A Big change in the NYC pedestrian ramp parking law passed by the NYC Council
In December 2008, the NYC Council passed an amendment to the NYC pedestrian ramp parking law that allowed parking in front of a pedestrian ramp located mid-block on the long street of a ‘T’ Intersection, in the absence of marked crosswalks and traffic control devices (34 RCNY 4-08(f)(7); VC 67).
Despite the change in the parking law, a revised Rule was never published. Parking ticket warriors and police officers were still issuing NYC parking tickets for pedestrian ramp violations which were no longer illegal. Hearing officials were still finding members of the NYC driving public guilty as charged. The pain is $165 for the parking ticket, and in many instances, $185 for the tow.
When you’re right-FIGHT!
Our visitors, friends and clients frequently hear the mantra of New York Parking Ticket LLC, “When you’re right-FIGHT!” Dan and I took action to right a wrong. We successfully persuaded the DOT to revise the pedestrian ramp rule in writing and to call off the warriors.
How did we do it?
We used the power of the Internet and social media to carry out change. Amazing. Here’s how:
- We visited the DOT website and sent an email explaining the nature of our challenge, and issued a call to action to the DOT to right a wrong
- We sent a tweet on Twitter to the DOT notifying the City Agency of the need to change the Rule in writing
The DOT responded to our tweet in an Internet nanosecond by confirming the Rule was amended in December 2008, and promising to publish the revision. The next day, December 17, 2009, 34 RCNY 4-08(f)(7) was revised in writing.
Four days later, I received an email assuring me that all stakeholders will be reminded to enforce the rule properly, as amended.
Kudos to the DOT for such a prompt response, and immediately taking action to fix the problem. A tip of the hat for having a Twitter Account that really works!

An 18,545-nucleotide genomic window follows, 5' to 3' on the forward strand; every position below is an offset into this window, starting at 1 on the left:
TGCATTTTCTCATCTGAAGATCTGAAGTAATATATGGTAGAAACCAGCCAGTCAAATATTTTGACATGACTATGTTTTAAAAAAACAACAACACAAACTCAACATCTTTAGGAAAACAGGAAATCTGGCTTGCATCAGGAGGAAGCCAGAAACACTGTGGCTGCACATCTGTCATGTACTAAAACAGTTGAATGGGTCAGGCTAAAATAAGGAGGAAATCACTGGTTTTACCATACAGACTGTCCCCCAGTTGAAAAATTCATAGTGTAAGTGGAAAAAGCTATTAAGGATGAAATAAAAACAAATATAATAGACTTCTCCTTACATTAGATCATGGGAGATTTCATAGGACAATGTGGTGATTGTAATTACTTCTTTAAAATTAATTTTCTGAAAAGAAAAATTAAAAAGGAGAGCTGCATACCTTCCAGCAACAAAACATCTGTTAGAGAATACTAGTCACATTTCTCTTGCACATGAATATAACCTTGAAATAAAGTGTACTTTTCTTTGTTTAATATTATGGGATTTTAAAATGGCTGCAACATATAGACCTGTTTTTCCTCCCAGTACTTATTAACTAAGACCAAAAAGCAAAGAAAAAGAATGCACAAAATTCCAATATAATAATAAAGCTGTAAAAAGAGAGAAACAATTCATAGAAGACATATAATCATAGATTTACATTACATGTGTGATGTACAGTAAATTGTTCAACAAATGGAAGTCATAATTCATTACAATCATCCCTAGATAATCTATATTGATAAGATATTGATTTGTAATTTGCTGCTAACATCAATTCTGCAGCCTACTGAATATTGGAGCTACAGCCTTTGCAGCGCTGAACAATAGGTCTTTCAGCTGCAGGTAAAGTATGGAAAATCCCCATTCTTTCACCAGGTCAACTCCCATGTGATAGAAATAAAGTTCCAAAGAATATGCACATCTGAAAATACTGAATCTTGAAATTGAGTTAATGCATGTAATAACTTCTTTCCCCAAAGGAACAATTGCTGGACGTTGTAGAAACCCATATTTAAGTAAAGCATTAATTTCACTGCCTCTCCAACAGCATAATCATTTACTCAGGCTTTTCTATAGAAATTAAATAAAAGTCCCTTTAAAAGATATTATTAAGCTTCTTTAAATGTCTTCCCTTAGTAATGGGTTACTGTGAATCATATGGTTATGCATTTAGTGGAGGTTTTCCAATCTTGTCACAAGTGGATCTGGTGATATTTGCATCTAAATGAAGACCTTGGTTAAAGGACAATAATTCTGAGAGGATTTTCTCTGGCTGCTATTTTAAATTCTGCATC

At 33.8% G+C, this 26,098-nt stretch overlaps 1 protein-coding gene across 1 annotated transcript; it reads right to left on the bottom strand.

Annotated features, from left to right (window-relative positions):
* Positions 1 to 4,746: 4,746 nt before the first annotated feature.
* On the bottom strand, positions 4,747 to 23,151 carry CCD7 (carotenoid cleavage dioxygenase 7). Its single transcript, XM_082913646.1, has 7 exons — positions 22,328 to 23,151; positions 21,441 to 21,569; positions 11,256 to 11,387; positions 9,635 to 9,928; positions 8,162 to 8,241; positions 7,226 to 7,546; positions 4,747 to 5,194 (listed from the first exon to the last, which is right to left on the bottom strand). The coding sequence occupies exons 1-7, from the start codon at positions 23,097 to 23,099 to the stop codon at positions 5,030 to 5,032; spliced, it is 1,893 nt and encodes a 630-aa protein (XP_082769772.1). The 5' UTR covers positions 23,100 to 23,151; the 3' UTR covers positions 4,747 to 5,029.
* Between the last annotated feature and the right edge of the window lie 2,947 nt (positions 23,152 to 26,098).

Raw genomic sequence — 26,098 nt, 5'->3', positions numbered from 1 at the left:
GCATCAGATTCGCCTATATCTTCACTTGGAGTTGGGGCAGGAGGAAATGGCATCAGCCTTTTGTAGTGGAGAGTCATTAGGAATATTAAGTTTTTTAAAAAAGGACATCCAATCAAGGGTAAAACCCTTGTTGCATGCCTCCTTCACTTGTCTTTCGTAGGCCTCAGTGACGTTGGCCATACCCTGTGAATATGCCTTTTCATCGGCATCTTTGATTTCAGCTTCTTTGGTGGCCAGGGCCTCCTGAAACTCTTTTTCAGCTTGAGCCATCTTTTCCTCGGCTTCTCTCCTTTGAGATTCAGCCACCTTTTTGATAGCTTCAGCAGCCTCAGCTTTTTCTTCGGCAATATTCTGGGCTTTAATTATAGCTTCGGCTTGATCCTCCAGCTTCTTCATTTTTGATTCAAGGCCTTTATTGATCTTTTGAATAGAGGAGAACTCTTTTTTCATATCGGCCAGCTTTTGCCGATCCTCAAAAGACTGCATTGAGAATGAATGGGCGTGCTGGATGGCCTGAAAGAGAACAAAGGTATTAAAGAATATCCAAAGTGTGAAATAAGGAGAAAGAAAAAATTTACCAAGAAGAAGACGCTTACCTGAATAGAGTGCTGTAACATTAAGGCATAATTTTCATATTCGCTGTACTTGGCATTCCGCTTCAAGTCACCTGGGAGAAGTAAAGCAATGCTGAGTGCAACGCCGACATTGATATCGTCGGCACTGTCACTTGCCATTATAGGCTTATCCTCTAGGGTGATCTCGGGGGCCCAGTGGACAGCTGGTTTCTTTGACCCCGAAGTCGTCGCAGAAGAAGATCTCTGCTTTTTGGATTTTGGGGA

- Here’s a free download of the twitter conversation with the DOT (no email address required)
- Here’s what the DOT had to say in a letter to Larry
Thank you for your recent email about parking at “T” intersections.
The New York City Traffic rules have been modified in December 2008 to allow parking at some “T” intersections, those without traffic signals or all-way stop signs or crosswalk markings. These locations have caused confusion in the past, as they were not clearly delineated as spaces for pedestrians or cars.
Parking is now permitted at those “T” Intersections where the adjacent (major) street is not marked with a crosswalk and not controlled by all-way stop signs or traffic signals, even if there is a curb cut at that place.
We have been informed of instances where police officers or traffic enforcement agents may not be aware of the rules change and have issued summonses for parking at T-intersections where parking is now legal. We are working with the Police Department to make sure that all of its people are aware of the rules change, and with the Department of Finance, which adjudicates summonses, to make sure that summonses that may have been issued in error are properly adjudicated.
Thank you for writing to the New York Department of Transportation.
Customer Service Division
New York City Department of Transportation
We are a family of people who navigate their vehicles through the mean streets of NYC every day. We have to help each other avoid the illegal sting of a parking ticket warrior’s scanner. How can you help? Share your NYC parking and parking ticket experiences. Spread the word. Tell you neighbors about the change in the rules. Tell us what worked for you at a hearing; and what didn’t work.
Most of all, take action to right a wrong. The DOT showed us how a City agency can be responsive to concerns raised by a member of the NYC driving public, in a respectful way. The DOT is on Twitter!
I can’t say enough about how quickly the DOT acted to resolve a problem. Let’s hold other City agencies to the same standard. Don’t sit back and let the other guy solve the problem. Put down the changer, get off the couch and right a wrong.
Next stop, the improper enforcement of BLOCKING THE BOX! We can sure use your help. Take a camcorder to a busy intersection, and capture our parking ticket warriors on tape ignoring traffic until the light turns red. Then racing into the intersection and wrongfully issuing parking tickets. These enforcement tactics are wrong. Help us fix it!
Share your opinion. It means a lot to us.